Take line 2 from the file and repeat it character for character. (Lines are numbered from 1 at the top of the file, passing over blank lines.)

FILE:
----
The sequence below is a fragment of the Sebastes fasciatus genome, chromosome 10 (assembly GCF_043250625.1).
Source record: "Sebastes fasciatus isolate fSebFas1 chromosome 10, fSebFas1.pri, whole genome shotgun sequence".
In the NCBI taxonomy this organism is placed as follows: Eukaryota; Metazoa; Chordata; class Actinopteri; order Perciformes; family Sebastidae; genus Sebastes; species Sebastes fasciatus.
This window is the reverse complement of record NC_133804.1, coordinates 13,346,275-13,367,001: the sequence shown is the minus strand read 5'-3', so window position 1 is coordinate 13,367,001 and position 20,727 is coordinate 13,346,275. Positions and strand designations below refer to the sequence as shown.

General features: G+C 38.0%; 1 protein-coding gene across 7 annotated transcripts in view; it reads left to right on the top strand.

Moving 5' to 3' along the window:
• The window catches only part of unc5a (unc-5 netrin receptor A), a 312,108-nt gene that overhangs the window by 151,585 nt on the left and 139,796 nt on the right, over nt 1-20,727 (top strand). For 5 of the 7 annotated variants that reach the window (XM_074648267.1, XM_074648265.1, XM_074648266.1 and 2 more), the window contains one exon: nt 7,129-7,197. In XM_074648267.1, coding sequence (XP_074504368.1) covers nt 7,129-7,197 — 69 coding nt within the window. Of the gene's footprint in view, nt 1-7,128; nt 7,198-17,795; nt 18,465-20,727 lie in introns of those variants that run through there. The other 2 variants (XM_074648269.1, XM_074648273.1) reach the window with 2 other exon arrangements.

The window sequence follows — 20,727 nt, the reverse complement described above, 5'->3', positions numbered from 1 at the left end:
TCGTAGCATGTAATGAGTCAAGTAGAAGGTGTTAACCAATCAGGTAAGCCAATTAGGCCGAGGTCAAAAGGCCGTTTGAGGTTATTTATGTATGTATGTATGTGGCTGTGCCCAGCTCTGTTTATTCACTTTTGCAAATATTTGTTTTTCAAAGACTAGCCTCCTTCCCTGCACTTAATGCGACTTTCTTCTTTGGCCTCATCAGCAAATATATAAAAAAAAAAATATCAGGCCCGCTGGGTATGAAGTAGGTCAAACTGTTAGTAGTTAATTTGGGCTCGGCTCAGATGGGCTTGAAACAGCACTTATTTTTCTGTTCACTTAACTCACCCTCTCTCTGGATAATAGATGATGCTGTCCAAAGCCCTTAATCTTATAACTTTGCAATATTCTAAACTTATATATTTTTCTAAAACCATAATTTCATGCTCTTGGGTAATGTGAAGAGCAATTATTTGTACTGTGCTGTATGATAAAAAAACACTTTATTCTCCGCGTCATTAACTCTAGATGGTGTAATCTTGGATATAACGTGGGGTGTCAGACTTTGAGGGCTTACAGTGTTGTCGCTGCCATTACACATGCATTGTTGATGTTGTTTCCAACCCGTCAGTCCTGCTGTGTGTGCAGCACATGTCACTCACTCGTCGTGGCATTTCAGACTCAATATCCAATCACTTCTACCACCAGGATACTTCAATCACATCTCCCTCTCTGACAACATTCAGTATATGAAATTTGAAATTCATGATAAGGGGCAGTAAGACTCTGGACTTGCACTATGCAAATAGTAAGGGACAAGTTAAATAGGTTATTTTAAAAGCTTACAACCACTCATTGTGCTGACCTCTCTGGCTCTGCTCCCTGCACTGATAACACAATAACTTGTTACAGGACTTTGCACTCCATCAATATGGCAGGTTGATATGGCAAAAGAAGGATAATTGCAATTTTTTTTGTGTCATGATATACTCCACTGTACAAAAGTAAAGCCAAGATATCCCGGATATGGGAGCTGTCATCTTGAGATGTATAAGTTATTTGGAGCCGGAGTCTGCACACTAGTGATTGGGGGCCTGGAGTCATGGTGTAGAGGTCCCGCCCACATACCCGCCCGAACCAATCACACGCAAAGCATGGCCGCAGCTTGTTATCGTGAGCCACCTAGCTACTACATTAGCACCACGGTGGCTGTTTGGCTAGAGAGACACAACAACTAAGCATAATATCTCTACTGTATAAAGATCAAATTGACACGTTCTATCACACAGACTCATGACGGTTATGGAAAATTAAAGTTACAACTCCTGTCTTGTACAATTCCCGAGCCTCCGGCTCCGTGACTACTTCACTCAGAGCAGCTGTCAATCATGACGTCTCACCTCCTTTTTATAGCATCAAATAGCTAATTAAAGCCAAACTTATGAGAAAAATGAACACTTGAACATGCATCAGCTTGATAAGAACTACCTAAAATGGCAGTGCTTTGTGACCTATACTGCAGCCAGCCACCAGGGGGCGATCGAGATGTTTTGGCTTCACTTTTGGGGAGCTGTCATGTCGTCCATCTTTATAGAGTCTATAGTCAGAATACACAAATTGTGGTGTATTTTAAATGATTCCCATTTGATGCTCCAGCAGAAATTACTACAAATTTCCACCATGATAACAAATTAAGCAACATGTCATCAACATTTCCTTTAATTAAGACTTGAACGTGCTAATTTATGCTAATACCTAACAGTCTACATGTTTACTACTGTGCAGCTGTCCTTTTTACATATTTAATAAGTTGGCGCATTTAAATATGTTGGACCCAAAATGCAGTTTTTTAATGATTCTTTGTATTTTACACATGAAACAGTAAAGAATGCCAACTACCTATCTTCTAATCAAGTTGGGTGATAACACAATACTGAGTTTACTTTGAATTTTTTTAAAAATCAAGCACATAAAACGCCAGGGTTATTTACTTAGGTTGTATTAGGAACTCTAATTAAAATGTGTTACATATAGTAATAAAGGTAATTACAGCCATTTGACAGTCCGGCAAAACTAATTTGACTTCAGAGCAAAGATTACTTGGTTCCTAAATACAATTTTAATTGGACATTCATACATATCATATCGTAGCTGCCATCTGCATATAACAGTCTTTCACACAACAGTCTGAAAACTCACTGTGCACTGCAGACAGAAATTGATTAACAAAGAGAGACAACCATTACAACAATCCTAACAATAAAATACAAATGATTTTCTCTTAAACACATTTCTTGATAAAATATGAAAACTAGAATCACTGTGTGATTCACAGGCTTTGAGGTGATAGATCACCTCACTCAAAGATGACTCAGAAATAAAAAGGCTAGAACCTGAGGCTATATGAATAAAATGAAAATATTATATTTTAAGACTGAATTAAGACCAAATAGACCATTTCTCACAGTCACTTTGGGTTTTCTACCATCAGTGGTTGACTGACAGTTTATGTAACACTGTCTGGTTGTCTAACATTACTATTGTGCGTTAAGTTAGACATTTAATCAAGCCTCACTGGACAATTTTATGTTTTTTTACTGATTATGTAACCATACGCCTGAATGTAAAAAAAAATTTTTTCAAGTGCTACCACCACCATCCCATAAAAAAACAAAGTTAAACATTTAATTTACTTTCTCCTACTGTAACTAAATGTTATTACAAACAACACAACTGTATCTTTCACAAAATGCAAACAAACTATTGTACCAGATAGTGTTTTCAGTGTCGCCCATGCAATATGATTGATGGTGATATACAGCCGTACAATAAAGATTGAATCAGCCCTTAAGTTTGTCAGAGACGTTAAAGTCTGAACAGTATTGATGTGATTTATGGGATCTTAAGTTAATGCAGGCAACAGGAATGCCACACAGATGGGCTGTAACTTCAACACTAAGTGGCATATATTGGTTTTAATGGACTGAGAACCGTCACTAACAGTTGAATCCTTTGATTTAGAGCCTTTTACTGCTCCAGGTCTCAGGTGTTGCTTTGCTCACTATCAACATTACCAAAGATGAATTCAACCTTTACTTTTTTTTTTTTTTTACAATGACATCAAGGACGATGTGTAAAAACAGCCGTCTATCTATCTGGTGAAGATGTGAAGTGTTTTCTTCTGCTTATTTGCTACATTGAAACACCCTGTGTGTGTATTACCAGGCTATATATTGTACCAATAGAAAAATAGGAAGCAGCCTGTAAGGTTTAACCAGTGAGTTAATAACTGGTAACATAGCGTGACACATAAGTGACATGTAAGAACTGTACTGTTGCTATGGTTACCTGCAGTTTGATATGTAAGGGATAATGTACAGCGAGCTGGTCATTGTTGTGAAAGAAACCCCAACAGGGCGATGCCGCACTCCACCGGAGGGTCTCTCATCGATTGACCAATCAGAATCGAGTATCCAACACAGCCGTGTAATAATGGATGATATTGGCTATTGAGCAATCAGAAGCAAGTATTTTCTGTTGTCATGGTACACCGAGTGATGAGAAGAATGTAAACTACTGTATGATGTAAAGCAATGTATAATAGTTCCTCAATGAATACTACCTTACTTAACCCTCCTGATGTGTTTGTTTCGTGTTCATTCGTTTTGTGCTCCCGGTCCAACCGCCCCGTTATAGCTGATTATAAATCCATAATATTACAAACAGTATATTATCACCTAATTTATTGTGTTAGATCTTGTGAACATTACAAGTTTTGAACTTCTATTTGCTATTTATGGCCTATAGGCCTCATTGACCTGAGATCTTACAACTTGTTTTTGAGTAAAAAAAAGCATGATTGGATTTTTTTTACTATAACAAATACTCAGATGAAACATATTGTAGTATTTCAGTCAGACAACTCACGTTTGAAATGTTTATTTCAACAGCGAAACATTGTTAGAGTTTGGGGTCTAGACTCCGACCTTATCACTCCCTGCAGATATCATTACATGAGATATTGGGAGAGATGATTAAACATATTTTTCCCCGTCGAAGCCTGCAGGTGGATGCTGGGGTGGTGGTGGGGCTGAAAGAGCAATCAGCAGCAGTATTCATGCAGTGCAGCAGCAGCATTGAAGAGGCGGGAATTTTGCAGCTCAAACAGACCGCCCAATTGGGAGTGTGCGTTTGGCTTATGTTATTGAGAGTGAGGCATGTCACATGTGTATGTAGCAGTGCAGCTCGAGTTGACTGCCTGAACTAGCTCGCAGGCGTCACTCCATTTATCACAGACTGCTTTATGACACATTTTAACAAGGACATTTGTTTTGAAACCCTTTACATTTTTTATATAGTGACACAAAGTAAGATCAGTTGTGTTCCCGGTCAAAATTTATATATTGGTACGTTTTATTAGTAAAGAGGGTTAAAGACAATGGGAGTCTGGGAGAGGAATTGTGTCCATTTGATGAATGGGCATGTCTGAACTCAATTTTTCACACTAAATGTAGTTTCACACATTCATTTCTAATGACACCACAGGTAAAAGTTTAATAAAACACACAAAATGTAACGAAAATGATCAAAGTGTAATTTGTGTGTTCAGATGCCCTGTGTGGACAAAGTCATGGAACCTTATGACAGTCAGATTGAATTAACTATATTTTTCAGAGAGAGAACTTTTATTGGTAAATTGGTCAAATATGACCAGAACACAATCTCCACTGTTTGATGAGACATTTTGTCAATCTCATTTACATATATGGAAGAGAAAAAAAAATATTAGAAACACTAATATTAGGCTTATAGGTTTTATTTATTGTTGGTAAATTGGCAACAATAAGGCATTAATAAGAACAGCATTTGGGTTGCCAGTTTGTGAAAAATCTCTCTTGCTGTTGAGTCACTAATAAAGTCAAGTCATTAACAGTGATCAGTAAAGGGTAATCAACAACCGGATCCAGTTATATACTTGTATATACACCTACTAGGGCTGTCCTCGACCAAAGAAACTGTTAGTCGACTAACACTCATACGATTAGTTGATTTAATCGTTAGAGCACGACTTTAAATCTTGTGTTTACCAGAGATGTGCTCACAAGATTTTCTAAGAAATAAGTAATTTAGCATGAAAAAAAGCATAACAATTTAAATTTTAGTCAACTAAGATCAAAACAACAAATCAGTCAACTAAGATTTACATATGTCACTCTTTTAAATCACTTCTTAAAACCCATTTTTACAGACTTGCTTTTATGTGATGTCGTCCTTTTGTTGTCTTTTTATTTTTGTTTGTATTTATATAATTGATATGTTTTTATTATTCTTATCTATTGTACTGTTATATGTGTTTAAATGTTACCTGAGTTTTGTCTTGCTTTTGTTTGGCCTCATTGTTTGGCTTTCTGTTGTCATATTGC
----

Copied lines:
Source record: "Sebastes fasciatus isolate fSebFas1 chromosome 10, fSebFas1.pri, whole genome shotgun sequence".